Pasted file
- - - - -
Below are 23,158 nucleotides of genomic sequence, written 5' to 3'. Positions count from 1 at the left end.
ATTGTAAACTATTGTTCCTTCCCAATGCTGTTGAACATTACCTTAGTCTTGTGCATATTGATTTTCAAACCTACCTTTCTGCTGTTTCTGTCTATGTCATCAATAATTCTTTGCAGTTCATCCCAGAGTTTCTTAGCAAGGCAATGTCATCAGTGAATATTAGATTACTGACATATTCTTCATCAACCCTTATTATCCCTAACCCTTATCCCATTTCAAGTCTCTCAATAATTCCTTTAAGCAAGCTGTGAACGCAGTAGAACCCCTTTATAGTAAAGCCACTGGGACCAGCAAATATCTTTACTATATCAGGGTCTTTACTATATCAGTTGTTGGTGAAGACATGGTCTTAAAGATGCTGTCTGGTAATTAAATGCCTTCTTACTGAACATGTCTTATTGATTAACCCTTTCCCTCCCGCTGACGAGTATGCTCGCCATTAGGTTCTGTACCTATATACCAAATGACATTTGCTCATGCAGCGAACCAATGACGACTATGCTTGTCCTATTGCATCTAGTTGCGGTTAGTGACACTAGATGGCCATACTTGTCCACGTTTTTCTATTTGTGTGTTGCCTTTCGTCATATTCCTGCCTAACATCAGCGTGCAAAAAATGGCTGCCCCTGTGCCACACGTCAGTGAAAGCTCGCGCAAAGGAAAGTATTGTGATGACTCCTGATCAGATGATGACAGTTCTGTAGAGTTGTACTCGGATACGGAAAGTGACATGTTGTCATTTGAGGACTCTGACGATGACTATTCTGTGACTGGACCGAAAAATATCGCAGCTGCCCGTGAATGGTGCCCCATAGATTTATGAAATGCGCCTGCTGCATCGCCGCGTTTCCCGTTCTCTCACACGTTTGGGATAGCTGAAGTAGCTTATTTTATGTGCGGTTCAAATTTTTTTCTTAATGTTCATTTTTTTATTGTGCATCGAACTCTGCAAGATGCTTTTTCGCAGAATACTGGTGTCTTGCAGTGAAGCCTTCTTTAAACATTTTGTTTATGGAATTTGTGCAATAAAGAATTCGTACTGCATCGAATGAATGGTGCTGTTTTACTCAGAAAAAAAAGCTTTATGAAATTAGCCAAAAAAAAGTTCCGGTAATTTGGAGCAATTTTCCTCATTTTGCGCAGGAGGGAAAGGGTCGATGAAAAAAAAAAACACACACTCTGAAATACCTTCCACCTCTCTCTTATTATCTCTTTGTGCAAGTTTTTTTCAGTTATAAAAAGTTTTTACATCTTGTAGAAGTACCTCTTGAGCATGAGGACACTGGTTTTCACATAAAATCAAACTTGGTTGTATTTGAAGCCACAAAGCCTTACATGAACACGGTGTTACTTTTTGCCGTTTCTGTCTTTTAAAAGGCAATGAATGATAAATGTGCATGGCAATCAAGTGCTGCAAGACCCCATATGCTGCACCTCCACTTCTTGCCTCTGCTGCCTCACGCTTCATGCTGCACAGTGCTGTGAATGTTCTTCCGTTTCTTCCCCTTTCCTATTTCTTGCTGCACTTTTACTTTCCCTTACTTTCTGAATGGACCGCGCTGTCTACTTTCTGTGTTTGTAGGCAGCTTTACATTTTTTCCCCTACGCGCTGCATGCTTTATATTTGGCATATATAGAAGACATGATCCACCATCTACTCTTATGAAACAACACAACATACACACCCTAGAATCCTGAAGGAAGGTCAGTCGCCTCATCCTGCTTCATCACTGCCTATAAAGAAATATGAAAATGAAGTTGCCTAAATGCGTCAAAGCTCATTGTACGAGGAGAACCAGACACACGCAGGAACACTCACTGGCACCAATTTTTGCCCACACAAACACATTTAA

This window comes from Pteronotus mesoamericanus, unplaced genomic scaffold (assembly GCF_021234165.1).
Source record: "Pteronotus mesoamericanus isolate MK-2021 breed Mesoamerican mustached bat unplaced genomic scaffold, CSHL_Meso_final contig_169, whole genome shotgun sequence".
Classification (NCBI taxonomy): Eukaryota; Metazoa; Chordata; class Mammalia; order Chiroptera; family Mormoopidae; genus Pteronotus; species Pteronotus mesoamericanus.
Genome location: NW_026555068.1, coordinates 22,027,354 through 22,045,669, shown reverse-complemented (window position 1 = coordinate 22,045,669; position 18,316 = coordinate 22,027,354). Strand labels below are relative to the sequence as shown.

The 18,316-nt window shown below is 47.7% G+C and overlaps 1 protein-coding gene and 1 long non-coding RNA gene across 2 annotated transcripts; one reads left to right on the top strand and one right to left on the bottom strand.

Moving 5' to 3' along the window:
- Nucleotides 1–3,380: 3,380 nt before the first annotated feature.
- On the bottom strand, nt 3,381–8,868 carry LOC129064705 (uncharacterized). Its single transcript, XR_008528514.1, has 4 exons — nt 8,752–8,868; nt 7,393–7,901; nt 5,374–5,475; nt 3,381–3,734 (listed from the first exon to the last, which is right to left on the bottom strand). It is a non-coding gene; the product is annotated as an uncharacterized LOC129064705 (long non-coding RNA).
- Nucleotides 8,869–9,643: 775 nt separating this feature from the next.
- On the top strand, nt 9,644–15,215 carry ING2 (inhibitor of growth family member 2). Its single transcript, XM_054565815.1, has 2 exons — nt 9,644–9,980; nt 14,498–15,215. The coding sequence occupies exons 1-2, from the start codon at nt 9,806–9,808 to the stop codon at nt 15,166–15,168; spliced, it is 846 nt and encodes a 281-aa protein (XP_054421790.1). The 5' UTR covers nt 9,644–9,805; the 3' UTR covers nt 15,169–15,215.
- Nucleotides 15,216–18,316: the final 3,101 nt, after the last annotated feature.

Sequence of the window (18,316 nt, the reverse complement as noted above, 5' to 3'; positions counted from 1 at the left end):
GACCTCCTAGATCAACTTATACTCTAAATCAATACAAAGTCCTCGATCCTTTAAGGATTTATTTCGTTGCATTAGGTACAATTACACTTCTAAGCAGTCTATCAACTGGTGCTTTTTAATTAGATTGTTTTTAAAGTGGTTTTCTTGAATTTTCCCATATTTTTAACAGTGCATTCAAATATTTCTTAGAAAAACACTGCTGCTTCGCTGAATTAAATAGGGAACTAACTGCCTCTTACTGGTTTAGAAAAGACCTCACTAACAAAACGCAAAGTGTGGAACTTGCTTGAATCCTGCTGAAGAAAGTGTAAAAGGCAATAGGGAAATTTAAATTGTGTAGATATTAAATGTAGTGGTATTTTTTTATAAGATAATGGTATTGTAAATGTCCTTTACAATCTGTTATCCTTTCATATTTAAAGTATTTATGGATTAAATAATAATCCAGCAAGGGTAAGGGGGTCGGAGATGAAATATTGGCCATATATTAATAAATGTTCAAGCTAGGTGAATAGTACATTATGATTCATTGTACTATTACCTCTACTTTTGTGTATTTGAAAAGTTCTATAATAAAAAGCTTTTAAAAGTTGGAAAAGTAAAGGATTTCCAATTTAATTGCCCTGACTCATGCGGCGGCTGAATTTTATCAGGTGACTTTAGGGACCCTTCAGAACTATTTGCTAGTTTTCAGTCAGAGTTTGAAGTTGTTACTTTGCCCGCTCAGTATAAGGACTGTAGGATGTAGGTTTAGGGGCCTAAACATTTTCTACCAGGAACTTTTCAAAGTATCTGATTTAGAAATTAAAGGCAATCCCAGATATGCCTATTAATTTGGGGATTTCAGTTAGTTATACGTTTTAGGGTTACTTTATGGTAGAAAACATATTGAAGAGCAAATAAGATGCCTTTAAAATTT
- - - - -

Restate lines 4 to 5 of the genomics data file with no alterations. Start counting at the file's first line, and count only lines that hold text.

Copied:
Source record: "Pteronotus mesoamericanus isolate MK-2021 breed Mesoamerican mustached bat unplaced genomic scaffold, CSHL_Meso_final contig_169, whole genome shotgun sequence".
Classification (NCBI taxonomy): Eukaryota; Metazoa; Chordata; class Mammalia; order Chiroptera; family Mormoopidae; genus Pteronotus; species Pteronotus mesoamericanus.